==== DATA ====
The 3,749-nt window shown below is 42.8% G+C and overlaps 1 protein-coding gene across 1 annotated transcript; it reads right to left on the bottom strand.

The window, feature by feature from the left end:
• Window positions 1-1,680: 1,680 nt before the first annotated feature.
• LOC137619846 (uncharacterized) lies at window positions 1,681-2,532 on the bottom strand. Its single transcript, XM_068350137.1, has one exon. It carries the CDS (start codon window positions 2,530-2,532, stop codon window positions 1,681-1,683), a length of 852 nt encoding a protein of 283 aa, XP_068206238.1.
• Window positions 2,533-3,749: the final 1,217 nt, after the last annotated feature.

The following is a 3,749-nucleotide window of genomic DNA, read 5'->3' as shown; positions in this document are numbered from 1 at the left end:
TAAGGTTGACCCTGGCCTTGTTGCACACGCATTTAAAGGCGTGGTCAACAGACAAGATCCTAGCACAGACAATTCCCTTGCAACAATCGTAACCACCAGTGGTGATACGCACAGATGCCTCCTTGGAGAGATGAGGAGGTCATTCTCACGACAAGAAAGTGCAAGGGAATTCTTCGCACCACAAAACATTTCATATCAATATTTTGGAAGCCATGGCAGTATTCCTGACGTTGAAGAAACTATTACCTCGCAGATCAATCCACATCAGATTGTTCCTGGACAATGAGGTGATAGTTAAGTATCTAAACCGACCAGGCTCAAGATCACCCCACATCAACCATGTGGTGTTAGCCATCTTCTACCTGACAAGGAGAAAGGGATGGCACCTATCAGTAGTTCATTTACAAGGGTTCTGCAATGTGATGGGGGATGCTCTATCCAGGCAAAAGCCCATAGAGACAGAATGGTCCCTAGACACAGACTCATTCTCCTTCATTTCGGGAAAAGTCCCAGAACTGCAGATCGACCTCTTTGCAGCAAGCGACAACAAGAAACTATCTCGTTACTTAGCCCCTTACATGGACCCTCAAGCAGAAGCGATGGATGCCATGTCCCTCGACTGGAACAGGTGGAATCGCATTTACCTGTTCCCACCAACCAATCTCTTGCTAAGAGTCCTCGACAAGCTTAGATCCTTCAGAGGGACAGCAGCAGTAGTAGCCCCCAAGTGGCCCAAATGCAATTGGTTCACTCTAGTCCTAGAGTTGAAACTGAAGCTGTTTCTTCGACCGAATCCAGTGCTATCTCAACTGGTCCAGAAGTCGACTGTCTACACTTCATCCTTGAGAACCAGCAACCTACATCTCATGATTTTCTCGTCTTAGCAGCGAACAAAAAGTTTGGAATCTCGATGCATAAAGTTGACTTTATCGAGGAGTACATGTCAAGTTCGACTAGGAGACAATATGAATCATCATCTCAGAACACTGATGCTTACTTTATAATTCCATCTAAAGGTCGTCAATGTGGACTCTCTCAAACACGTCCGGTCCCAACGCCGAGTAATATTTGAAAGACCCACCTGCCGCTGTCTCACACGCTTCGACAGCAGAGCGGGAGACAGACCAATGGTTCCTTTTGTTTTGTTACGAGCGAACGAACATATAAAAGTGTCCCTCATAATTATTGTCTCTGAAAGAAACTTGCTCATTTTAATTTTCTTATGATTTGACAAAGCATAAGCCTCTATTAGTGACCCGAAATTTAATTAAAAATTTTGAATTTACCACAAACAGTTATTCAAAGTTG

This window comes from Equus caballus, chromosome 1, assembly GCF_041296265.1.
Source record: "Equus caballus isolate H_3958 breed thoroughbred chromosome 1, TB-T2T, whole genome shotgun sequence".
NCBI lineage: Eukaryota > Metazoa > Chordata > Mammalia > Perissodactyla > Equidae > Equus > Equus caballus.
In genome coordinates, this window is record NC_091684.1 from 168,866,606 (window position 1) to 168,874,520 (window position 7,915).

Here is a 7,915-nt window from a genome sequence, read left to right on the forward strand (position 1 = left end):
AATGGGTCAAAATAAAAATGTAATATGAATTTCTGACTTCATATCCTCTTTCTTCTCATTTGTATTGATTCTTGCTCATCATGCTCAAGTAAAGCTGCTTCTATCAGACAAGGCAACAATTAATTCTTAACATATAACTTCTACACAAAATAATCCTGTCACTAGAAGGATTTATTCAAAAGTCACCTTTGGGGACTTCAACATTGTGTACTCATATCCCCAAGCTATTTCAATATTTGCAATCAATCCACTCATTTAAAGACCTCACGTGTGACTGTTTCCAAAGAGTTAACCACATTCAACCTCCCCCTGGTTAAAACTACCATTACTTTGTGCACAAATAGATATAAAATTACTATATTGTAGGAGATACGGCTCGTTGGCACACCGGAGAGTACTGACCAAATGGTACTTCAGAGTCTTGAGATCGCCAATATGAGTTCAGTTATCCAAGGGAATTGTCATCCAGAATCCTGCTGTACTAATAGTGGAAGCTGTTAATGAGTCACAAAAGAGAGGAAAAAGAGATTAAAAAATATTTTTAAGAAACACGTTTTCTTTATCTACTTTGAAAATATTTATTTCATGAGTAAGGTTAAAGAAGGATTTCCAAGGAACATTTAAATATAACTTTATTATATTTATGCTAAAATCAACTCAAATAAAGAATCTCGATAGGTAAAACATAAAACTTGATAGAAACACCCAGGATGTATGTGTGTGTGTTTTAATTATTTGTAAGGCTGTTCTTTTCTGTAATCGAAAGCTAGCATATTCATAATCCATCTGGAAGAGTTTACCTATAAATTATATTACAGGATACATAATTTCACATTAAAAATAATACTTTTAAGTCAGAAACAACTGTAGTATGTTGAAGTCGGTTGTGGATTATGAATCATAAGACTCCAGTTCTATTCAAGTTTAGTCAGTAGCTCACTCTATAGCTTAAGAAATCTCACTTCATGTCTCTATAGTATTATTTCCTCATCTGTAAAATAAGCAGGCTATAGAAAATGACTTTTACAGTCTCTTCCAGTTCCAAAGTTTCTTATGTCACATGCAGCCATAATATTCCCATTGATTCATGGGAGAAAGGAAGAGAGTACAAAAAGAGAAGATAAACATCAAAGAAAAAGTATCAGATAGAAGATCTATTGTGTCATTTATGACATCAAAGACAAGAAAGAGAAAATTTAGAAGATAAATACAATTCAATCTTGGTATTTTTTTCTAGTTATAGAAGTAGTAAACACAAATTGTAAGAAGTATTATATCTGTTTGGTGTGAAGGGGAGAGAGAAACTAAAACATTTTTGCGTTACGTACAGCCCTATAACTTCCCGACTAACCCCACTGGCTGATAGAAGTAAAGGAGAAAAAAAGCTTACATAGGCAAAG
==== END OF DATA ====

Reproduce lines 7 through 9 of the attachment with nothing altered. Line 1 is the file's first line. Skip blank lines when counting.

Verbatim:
TAAGGTTGACCCTGGCCTTGTTGCACACGCATTTAAAGGCGTGGTCAACAGACAAGATCCTAGCACAGACAATTCCCTTGCAACAATCGTAACCACCAGTGGTGATACGCACAGATGCCTCCTTGGAGAGATGAGGAGGTCATTCTCACGACAAGAAAGTGCAAGGGAATTCTTCGCACCACAAAACATTTCATATCAATATTTTGGAAGCCATGGCAGTATTCCTGACGTTGAAGAAACTATTACCTCGCAGATCAATCCACATCAGATTGTTCCTGGACAATGAGGTGATAGTTAAGTATCTAAACCGACCAGGCTCAAGATCACCCCACATCAACCATGTGGTGTTAGCCATCTTCTACCTGACAAGGAGAAAGGGATGGCACCTATCAGTAGTTCATTTACAAGGGTTCTGCAATGTGATGGGGGATGCTCTATCCAGGCAAAAGCCCATAGAGACAGAATGGTCCCTAGACACAGACTCATTCTCCTTCATTTCGGGAAAAGTCCCAGAACTGCAGATCGACCTCTTTGCAGCAAGCGACAACAAGAAACTATCTCGTTACTTAGCCCCTTACATGGACCCTCAAGCAGAAGCGATGGATGCCATGTCCCTCGACTGGAACAGGTGGAATCGCATTTACCTGTTCCCACCAACCAATCTCTTGCTAAGAGTCCTCGACAAGCTTAGATCCTTCAGAGGGACAGCAGCAGTAGTAGCCCCCAAGTGGCCCAAATGCAATTGGTTCACTCTAGTCCTAGAGTTGAAACTGAAGCTGTTTCTTCGACCGAATCCAGTGCTATCTCAACTGGTCCAGAAGTCGACTGTCTACACTTCATCCTTGAGAACCAGCAACCTACATCTCATGATTTTCTCGTCTTAGCAGCGAACAAAAAGTTTGGAATCTCGATGCATAAAGTTGACTTTATCGAGGAGTACATGTCAAGTTCGACTAGGAGACAATATGAATCATCATCTCAGAACACTGATGCTTACTTTATAATTCCATCTAAAGGTCGTCAATGTGGACTCTCTCAAACACGTCCGGTCCCAACGCCGAGTAATATTTGAAAGACCCACCTGCCGCTGTCTCACACGCTTCGACAGCAGAGCGGGAGACAGACCAATGGTTCCTTTTGTTTTGTTACGAGCGAACGAACATATAAAAGTGTCCCTCATAATTATTGTCTCTGAAAGAAACTTGCTCATTTTAATTTTCTTATGATTTGACAAAGCATAAGCCTCTATTAGTGACCCGAAATTTAATTAAAAATTTTGAATTTACCACAAACAGTTATTCAAAGTTG

This window comes from Equus caballus, chromosome 1, assembly GCF_041296265.1.
Source record: "Equus caballus isolate H_3958 breed thoroughbred chromosome 1, TB-T2T, whole genome shotgun sequence".